EXARC: 9th Experimental Archaeology Conference, Dublin (IE)

17-18 January 2015

I missed the first day of the conference. Instead I was at my PhD graduation ceremony. It was a wild trip. I graduated with the full regalia of cap and gown, had a quick couple glasses of wine at the archaeology department’s reception, and then we hopped on a fast flight to Dublin for the EAC9 conference at University College, Dublin. The conference was a collaborative effort brought together by EXARC, UCD, and  the Irish National Heritage Park. It was a large conference with over 200 delegates, 20 papers, and 31 posters.

The Dublin University campus is huge and spread out, so we had a time trying to find the right building. I arrived just in time to deliver my paper and see the rest of the session. There were some interesting papers and posters given that explored the range of pyrotechnology in archaeology from cremation to glassworking and metalwork. In addition to the usual poster session, individual posters were given a ten minute presentation while being projected in the main hall. These included Jiří Hošek, Ryszard Kaźmierczak, Paweł Kucypera & Maciej Tomaszczyk (Nicolaus Copernicus University) with a presentation on steel carburising in a small shaft furnace, and Yuri Godino & Lorenzo Teppati Losè (University of Florence) presented a poster on their experiments on cupellating galena to produce refined silver.

I was also interested in the presentations on glassworking. There were two very different approaches to the subject with Marta Krzyżanowska & Mateusz Frankiewicz from Poland who spoke about producing Early Medieval lampwork type beads in an open hearth based on excavations in Ribe. Jonathan Thornton from Buffalo, New York spoke about replicating trade bead production based on evidence from Africa  using glass frit in a clay mould .

The presentations that discussed metal began with my presentation on inverse segregation and its influence on chemical analysis of objects cast in the Bronze Age. Padraig McGoran of Umha Aois presented a poster on his experiments that included problems and solutions in casting into open one piece moulds.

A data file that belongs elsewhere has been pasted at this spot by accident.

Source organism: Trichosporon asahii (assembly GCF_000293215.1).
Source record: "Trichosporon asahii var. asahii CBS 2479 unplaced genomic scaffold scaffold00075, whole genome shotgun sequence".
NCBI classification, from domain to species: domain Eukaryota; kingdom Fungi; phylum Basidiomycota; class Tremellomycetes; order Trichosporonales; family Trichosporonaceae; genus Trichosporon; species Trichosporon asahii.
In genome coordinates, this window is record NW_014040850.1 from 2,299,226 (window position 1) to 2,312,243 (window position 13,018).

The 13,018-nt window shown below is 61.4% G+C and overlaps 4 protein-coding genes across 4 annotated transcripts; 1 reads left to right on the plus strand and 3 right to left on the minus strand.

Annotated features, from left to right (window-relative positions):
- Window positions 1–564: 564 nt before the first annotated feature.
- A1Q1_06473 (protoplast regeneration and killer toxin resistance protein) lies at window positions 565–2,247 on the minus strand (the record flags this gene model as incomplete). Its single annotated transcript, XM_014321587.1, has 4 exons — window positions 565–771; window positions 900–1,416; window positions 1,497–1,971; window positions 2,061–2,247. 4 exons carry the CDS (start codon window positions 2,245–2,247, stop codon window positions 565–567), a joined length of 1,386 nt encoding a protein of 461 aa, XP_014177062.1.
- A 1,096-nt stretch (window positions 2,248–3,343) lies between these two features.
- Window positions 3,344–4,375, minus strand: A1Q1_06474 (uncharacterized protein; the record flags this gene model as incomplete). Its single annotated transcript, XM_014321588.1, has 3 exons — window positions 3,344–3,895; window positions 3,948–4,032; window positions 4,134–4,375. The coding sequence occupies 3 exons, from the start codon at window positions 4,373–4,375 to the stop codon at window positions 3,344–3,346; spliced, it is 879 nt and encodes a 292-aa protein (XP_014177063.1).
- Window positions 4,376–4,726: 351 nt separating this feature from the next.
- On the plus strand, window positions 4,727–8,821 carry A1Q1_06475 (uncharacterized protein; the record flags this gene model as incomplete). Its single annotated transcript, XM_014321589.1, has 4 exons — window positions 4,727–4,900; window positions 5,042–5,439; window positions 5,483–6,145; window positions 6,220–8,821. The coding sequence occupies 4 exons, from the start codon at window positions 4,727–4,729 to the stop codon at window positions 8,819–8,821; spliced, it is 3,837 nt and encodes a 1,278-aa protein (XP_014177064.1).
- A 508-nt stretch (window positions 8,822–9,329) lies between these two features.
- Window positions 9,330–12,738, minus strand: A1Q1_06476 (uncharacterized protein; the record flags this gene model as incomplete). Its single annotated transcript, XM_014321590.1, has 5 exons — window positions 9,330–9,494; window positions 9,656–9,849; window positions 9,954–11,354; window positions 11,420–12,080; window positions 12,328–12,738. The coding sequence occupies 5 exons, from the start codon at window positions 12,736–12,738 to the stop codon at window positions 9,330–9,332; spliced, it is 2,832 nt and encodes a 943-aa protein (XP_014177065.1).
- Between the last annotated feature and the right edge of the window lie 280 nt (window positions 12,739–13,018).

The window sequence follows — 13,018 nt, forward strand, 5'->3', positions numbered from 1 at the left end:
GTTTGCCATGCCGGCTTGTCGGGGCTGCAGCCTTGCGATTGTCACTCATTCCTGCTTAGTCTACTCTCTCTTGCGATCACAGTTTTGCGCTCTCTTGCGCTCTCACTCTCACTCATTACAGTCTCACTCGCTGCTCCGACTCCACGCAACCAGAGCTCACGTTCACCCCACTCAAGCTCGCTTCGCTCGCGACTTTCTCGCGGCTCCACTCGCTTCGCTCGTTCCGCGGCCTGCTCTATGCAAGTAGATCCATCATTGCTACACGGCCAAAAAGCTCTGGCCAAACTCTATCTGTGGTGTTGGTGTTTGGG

After that I was off to the university’s experimental grounds to help set up furnaces and get ready for casting. The centre boasts a Mesolithic house, along with metalworking furnaces in varying states of decay. There are separate areas set aside for flint knapping, firing pottery, and active metalworking projects. The members of Umha Aois had already started building a variety of furnaces that included ones heated from below, from the side, and another with a tuyere that had a 90 degree bend that blew the air directly onto charcoal covering a flat, pan-shaped crucible. I worked at a portable ceramic furnace that was brought to the site by Fiona Coffey. It was set up inside Billy Mag Floinn’s newly constructed traveller’s tent. Despite it being wind and waterproof, the flaps ventilated it well and we kept warmer than the others who were set up under a tarp outside.

A memorable birthday! Photo by Tríona Sørensen

At lunch I was presented with a birthday cake. Surprisingly no one had anything bigger to cut it with than a pocket knife. The only solution was to get one of Billy’s bronze swords and carefully slice it. It was a most memorable birthday.

Bronze objects that had been created by the members of Umha Aois were on display, including swords, horns, tools, spears, and stone moulds. We spent the day casting axes, jewellery, tools, and more. There was a constant flood of visitors and regular announcements were made when one of us was ready to pour. For most of the day it was standing room only. The casting events continued all afternoon and into the evening.

Rather than head straight back to Sheffield the next day, I had arranged to see the Bishopsland Hoard and a hammer from the Garden Hill Hoard at the National Museum. I’d hoped that I could see some moulds, and to have some colleagues also examine the objects. Unfortunately emails were crossed and I just got to see the hoard and hammer. However, that was fascinating in itself, and I spent hours measuring, weighing, drawing, and photographing every detail of the artefacts.

Events like this are exhilarating and exhausting. We all learn more every time we meet, and we  come away with new ideas as well as newly cast objects to finish up. This week I’ve been filing and polishing some of the bronze fibulae I cast and I still need to get to work on the replica I cast of the hammer from the Lusmagh Hoard. Meanwhile, there are more waxes and moulds to make to get ready for casting again.

Click on the link for more information about the conference EXARC: 9th Experimental Archaeology Conference, Dublin (IE) 

and here is a moment by moment twitter feed from the conference

Traces of Empire – Video!

Some months ago Weston Park Museum here in Sheffield approached me about making a film about how metalwork would have been done in Roman Britain. Most of what I do is related to the Bronze Age, but I jumped at the chance to do something new. We set up a time to go take a look at the brooches they would have on display. After photographing them and taking measurements, I made some waxes and then made some moulds. The process is pretty well explained in the video.